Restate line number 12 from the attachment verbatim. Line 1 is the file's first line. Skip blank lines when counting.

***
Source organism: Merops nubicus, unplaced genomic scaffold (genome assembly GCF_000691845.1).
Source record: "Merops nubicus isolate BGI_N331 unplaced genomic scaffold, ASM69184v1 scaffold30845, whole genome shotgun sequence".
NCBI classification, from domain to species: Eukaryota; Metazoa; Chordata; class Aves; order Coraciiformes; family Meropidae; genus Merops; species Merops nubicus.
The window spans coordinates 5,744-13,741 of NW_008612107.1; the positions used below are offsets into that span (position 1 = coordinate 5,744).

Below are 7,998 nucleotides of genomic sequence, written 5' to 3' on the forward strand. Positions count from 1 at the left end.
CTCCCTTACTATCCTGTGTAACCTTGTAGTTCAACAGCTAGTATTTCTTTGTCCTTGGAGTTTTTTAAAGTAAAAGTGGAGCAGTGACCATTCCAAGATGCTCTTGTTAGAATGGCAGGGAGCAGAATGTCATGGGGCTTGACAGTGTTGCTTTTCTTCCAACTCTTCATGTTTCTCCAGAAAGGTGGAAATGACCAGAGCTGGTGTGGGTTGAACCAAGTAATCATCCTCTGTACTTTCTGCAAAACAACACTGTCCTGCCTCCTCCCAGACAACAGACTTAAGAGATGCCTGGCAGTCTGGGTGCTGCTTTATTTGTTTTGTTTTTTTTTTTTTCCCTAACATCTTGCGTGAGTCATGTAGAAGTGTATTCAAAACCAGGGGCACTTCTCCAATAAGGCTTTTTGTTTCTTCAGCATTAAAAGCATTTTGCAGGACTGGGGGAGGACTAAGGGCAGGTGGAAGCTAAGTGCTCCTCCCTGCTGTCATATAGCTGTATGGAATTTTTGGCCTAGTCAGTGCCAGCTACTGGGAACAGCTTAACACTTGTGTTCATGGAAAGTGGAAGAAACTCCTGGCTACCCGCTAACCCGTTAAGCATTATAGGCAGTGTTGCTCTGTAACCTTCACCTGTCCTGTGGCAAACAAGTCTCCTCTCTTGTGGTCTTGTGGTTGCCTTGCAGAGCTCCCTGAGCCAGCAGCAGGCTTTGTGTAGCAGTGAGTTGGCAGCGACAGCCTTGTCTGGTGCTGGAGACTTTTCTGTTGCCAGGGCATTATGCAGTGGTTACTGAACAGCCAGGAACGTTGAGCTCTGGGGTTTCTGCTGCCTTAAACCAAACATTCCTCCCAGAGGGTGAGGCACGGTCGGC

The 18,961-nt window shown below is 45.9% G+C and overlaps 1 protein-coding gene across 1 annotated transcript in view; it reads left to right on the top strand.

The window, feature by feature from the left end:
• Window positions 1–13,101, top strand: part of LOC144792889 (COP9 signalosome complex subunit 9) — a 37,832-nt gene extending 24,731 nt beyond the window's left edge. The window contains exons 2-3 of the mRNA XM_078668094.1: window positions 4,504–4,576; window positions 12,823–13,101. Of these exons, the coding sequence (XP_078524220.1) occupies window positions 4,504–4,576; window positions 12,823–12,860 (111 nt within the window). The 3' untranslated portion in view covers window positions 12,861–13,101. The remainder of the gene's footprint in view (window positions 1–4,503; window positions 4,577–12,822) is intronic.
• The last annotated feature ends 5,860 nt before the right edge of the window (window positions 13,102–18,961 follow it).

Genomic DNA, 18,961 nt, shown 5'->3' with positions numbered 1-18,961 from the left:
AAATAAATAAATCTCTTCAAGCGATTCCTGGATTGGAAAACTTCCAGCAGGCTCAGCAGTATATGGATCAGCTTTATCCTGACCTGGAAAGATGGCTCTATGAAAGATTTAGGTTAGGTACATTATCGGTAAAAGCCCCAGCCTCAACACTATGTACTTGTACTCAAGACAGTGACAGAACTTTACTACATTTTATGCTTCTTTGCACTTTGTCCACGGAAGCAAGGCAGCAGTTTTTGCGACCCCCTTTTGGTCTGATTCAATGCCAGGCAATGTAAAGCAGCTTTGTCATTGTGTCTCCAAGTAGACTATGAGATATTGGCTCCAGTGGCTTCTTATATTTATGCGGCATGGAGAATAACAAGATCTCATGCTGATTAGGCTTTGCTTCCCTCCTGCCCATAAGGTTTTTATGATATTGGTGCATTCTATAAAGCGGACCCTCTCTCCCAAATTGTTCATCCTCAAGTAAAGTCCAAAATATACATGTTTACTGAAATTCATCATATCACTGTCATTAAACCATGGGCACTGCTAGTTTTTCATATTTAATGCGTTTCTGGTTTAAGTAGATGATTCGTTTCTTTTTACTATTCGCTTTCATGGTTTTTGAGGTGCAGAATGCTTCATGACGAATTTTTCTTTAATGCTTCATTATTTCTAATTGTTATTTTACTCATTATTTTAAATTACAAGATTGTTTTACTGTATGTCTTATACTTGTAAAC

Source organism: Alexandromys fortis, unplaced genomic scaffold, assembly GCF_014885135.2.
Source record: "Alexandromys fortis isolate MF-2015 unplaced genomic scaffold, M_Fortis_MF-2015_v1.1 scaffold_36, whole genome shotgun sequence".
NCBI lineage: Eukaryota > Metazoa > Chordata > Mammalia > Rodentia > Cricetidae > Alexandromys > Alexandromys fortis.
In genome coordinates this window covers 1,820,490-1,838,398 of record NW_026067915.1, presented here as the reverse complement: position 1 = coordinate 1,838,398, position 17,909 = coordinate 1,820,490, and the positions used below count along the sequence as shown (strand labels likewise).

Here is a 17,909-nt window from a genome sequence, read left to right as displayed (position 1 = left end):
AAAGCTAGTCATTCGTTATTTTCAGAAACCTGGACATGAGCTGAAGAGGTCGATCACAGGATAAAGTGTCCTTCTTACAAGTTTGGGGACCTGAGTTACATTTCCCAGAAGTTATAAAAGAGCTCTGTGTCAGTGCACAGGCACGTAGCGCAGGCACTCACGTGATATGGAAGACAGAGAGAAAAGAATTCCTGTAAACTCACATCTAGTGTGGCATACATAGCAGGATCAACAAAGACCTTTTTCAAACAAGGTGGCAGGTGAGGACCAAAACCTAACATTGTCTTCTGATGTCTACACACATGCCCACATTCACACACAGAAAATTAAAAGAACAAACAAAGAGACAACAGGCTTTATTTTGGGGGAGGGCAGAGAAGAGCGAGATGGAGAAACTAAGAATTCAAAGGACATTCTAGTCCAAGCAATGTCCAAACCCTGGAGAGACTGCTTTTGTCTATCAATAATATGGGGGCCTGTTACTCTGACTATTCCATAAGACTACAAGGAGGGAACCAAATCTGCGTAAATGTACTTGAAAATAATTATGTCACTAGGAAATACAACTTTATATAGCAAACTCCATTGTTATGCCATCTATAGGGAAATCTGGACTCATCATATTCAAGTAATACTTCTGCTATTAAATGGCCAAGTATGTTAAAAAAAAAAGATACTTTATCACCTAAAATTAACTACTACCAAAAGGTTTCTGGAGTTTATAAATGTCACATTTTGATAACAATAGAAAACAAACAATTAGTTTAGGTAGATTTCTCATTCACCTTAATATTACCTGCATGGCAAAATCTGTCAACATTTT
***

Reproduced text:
AAATAAATAAATCTCTTCAAGCGATTCCTGGATTGGAAAACTTCCAGCAGGCTCAGCAGTATATGGATCAGCTTTATCCTGACCTGGAAAGATGGCTCTATGAAAGATTTAGGTTAGGTACATTATCGGTAAAAGCCCCAGCCTCAACACTATGTACTTGTACTCAAGACAGTGACAGAACTTTACTACATTTTATGCTTCTTTGCACTTTGTCCACGGAAGCAAGGCAGCAGTTTTTGCGACCCCCTTTTGGTCTGATTCAATGCCAGGCAATGTAAAGCAGCTTTGTCATTGTGTCTCCAAGTAGACTATGAGATATTGGCTCCAGTGGCTTCTTATATTTATGCGGCATGGAGAATAACAAGATCTCATGCTGATTAGGCTTTGCTTCCCTCCTGCCCATAAGGTTTTTATGATATTGGTGCATTCTATAAAGCGGACCCTCTCTCCCAAATTGTTCATCCTCAAGTAAAGTCCAAAATATACATGTTTACTGAAATTCATCATATCACTGTCATTAAACCATGGGCACTGCTAGTTTTTCATATTTAATGCGTTTCTGGTTTAAGTAGATGATTCGTTTCTTTTTACTATTCGCTTTCATGGTTTTTGAGGTGCAGAATGCTTCATGACGAATTTTTCTTTAATGCTTCATTATTTCTAATTGTTATTTTACTCATTATTTTAAATTACAAGATTGTTTTACTGTATGTCTTATACTTGTAAAC